Donate -or- Patronize our Creation Science Store

Quote-mining (Talk.Origins)

From CreationWiki, the encyclopedia of creation science

(Redirected from (Talk.Origins) Quote-mining)
Jump to: navigation, search
Response Article
This article (Quote-mining (Talk.Origins)) is a response to a rebuttal of a creationist claim published by Talk.Origins Archive under the title Index to Creationist Claims.

Claim CA113:

Quotes from many non-creationist authorities show that evolutionists themselves find many various failures of evolution.


  • Watchtower Bible and Tract Society, 1985. Life--How Did It Get Here? Brooklyn, NY, pg. 15.
  • Various and numerous other sources.

CreationWiki response:

(Talk.Origins quotes in blue)

1. Quotes are very easy to misuse to give a false impression of what an author means. Many people develop their ideas over long passages, and no single quote can do justice to their argument. Many people, especially scientists, play devil's advocate with their own ideas, so some of their quotes will say exactly the opposite of the point they are supporting.

There is no problem with this. Everyone quoting others, whether creationists quoting evolutionists, journalists quoting their sources, or evolutionists quoting creationists have to be careful that the quote is fairly representing the person being quoted.

In other cases, good summary quotes exist, but the quoter is either unable or unwilling to find and use them.

This is argument by assertion. Talk.Origins would not know if a person is unwilling to find a better quote, and the quoter could hardly be blamed if he is unable to find a better quote.

It is extremely easy to find out-of-context quotes that do damage to a person's main ideas, even unintentionally. Quotes should probably be regarded with more skepticism than any other references.

As a general rule, readers should always be careful to check sources, whether just references or actual quotes. But quotes are a legitimate and frequently-used method of argument, used in many areas, including by both creationists and evolutionists. And quotes from a "hostile witness" can be very powerful arguments.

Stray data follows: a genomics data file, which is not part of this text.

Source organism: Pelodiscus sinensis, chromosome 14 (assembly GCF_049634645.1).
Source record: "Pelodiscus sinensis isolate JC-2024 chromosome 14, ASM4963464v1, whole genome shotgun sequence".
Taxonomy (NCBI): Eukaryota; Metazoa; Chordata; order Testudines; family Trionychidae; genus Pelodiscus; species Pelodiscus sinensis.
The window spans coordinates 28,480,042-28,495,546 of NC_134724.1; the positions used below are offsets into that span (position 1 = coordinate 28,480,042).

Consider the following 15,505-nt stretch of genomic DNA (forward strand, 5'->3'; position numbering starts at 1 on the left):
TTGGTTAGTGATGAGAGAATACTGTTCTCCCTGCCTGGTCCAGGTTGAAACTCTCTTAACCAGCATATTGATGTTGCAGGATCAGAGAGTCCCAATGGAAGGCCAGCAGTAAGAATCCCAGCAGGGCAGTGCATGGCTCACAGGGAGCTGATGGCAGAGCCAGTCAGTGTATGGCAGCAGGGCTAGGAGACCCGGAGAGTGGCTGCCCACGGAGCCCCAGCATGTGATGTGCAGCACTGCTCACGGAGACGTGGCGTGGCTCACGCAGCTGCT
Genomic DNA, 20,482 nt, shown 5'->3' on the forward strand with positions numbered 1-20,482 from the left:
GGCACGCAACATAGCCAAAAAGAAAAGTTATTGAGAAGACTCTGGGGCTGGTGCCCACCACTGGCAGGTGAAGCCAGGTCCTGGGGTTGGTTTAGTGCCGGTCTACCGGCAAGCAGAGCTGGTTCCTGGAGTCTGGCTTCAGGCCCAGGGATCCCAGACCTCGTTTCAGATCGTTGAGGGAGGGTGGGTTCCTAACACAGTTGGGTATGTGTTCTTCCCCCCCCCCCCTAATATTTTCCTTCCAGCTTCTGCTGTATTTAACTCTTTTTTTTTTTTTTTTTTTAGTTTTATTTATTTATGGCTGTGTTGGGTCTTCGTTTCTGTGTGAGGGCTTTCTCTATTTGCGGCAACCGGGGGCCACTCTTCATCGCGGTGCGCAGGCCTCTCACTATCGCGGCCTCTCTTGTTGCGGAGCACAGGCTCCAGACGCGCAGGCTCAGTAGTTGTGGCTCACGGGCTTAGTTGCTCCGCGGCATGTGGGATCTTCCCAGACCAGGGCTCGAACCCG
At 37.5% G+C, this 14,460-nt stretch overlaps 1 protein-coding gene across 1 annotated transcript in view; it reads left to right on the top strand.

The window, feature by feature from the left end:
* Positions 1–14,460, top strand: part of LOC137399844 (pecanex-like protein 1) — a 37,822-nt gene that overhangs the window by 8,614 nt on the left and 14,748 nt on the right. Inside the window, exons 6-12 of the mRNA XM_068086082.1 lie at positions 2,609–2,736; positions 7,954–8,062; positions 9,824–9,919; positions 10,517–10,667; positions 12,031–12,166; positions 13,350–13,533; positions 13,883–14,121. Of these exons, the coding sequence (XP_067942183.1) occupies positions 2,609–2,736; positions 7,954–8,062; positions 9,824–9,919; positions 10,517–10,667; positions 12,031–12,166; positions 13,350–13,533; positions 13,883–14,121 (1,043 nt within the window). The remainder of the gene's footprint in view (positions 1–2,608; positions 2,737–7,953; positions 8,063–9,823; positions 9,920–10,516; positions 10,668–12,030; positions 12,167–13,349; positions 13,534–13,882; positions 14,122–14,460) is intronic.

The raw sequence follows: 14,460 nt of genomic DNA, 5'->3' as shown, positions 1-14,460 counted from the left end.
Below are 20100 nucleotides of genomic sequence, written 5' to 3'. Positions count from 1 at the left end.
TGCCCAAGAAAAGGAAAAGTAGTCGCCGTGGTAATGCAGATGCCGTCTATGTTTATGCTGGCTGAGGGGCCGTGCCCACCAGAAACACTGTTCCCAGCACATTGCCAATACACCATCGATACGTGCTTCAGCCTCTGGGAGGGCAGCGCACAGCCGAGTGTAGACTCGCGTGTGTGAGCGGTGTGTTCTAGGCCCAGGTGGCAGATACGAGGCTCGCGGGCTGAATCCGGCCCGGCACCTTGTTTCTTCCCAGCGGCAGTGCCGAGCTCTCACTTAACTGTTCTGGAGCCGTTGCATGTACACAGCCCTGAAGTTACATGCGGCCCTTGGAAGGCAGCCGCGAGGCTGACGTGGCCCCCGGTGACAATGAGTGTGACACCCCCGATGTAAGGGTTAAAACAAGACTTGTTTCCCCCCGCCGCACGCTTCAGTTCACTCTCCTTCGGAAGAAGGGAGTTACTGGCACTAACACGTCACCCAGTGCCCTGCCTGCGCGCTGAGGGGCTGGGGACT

2. Creationists use quotes as appeals to authority. They apparently see the printed word as a weighty authority. In science, though, the ultimate authority is the evidence itself, so that is what writers refer to. Quotes cannot substitute for evidence.

An appeal to authority is not always wrong. It is legitimate where the person actually is an authority on the topic. Of course an appeal to an authority will never replace hard facts, but where the facts are lacking or disputed, an appeal to an appropriate authority is legitimate. And in many cases where the subject matter is subjective (for example, on the relevance of a particular fossil to human evolution) the quotes are used not as "appeals to authority" so much as "hard evidence" of the opinion of the expert being quoted, to show, for example, that not all evolutionists agree on a particular interpretation.

Appealing to authority is a misuse of quotations. The vast majority of good writing, when it refers to other people's work, summarizes the work and gives a reference to the original. In professional science writing, references are ubiquitous, but direct quotes are very rare.

When the subject is one of considerable disagreement, it is better to quote the authority's actual words than to summarise them in one's own words. There is a reduced risk of misrepresenting the authority when quoting him directly.

Summarizing someone's work, rather than quoting it, shows understanding. Many creationists are limited to quoting because they have no idea what the author really means.

This is an ad hominem attack.

In fact, most creationists probably repeat quotes without even having read the original author's work. Darwin's quote about the eye, for example, would never be repeated in its usual abbreviated form by an honest person who has read the pages that follow it. If a person cannot understand a work well enough to summarize it, he or she should not be talking about it at all.